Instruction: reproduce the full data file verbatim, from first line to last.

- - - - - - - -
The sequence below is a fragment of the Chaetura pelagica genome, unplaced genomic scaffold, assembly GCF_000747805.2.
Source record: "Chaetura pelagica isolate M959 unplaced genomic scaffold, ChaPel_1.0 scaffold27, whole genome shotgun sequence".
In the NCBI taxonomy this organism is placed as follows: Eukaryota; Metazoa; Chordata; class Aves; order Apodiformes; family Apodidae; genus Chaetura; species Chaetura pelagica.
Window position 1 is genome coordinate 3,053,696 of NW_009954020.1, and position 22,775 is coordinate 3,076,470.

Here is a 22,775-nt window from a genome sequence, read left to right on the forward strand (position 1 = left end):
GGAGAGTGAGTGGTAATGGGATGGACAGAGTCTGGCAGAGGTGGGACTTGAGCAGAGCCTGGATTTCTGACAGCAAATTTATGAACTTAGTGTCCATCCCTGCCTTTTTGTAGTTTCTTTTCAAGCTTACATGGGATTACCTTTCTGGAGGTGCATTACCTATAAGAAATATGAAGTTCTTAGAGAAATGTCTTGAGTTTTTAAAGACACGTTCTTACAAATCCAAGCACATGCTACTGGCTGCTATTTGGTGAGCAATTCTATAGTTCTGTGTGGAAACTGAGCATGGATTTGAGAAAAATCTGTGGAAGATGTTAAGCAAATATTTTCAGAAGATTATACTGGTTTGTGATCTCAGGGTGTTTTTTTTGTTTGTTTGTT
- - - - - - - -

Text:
The sequence below is a fragment of the Chaetura pelagica genome, unplaced genomic scaffold, assembly GCF_000747805.2.
Source record: "Chaetura pelagica isolate M959 unplaced genomic scaffold, ChaPel_1.0 scaffold27, whole genome shotgun sequence".
In the NCBI taxonomy this organism is placed as follows: Eukaryota; Metazoa; Chordata; class Aves; order Apodiformes; family Apodidae; genus Chaetura; species Chaetura pelagica.
Window position 1 is genome coordinate 3,053,696 of NW_009954020.1, and position 22,775 is coordinate 3,076,470.

Here is a 22,775-nt window from a genome sequence, read left to right on the forward strand (position 1 = left end):
GGAGAGTGAGTGGTAATGGGATGGACAGAGTCTGGCAGAGGTGGGACTTGAGCAGAGCCTGGATTTCTGACAGCAAATTTATGAACTTAGTGTCCATCCCTGCCTTTTTGTAGTTTCTTTTCAAGCTTACATGGGATTACCTTTCTGGAGGTGCATTACCTATAAGAAATATGAAGTTCTTAGAGAAATGTCTTGAGTTTTTAAAGACACGTTCTTACAAATCCAAGCACATGCTACTGGCTGCTATTTGGTGAGCAATTCTATAGTTCTGTGTGGAAACTGAGCATGGATTTGAGAAAAATCTGTGGAAGATGTTAAGCAAATATTTTCAGAAGATTATACTGGTTTGTGATCTCAGGGTGTTTTTTTTGTTTGTTTGTT